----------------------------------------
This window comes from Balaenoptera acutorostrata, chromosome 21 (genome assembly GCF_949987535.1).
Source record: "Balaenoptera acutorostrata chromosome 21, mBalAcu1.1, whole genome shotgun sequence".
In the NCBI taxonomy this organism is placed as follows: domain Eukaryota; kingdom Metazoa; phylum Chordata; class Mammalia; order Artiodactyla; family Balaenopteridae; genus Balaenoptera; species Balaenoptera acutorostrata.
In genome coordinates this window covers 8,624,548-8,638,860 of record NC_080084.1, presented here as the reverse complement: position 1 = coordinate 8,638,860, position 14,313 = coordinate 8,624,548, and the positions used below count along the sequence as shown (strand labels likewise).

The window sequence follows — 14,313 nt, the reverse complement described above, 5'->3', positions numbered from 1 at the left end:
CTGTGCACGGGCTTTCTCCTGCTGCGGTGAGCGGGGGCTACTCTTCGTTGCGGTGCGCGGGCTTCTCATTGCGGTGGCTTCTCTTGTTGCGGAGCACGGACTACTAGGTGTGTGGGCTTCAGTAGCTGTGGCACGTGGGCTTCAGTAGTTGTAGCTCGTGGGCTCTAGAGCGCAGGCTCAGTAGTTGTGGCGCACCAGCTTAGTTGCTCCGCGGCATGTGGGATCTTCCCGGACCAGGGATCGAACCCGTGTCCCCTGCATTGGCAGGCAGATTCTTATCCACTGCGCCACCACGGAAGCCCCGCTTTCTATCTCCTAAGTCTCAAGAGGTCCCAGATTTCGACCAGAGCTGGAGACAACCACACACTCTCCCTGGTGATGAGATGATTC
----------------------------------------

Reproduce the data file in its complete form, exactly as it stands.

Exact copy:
This window comes from Balaenoptera acutorostrata, chromosome 21 (genome assembly GCF_949987535.1).
Source record: "Balaenoptera acutorostrata chromosome 21, mBalAcu1.1, whole genome shotgun sequence".
In the NCBI taxonomy this organism is placed as follows: domain Eukaryota; kingdom Metazoa; phylum Chordata; class Mammalia; order Artiodactyla; family Balaenopteridae; genus Balaenoptera; species Balaenoptera acutorostrata.
In genome coordinates this window covers 8,624,548-8,638,860 of record NC_080084.1, presented here as the reverse complement: position 1 = coordinate 8,638,860, position 14,313 = coordinate 8,624,548, and the positions used below count along the sequence as shown (strand labels likewise).

The window sequence follows — 14,313 nt, the reverse complement described above, 5'->3', positions numbered from 1 at the left end:
CTGTGCACGGGCTTTCTCCTGCTGCGGTGAGCGGGGGCTACTCTTCGTTGCGGTGCGCGGGCTTCTCATTGCGGTGGCTTCTCTTGTTGCGGAGCACGGACTACTAGGTGTGTGGGCTTCAGTAGCTGTGGCACGTGGGCTTCAGTAGTTGTAGCTCGTGGGCTCTAGAGCGCAGGCTCAGTAGTTGTGGCGCACCAGCTTAGTTGCTCCGCGGCATGTGGGATCTTCCCGGACCAGGGATCGAACCCGTGTCCCCTGCATTGGCAGGCAGATTCTTATCCACTGCGCCACCACGGAAGCCCCGCTTTCTATCTCCTAAGTCTCAAGAGGTCCCAGATTTCGACCAGAGCTGGAGACAACCACACACTCTCCCTGGTGATGAGATGATTC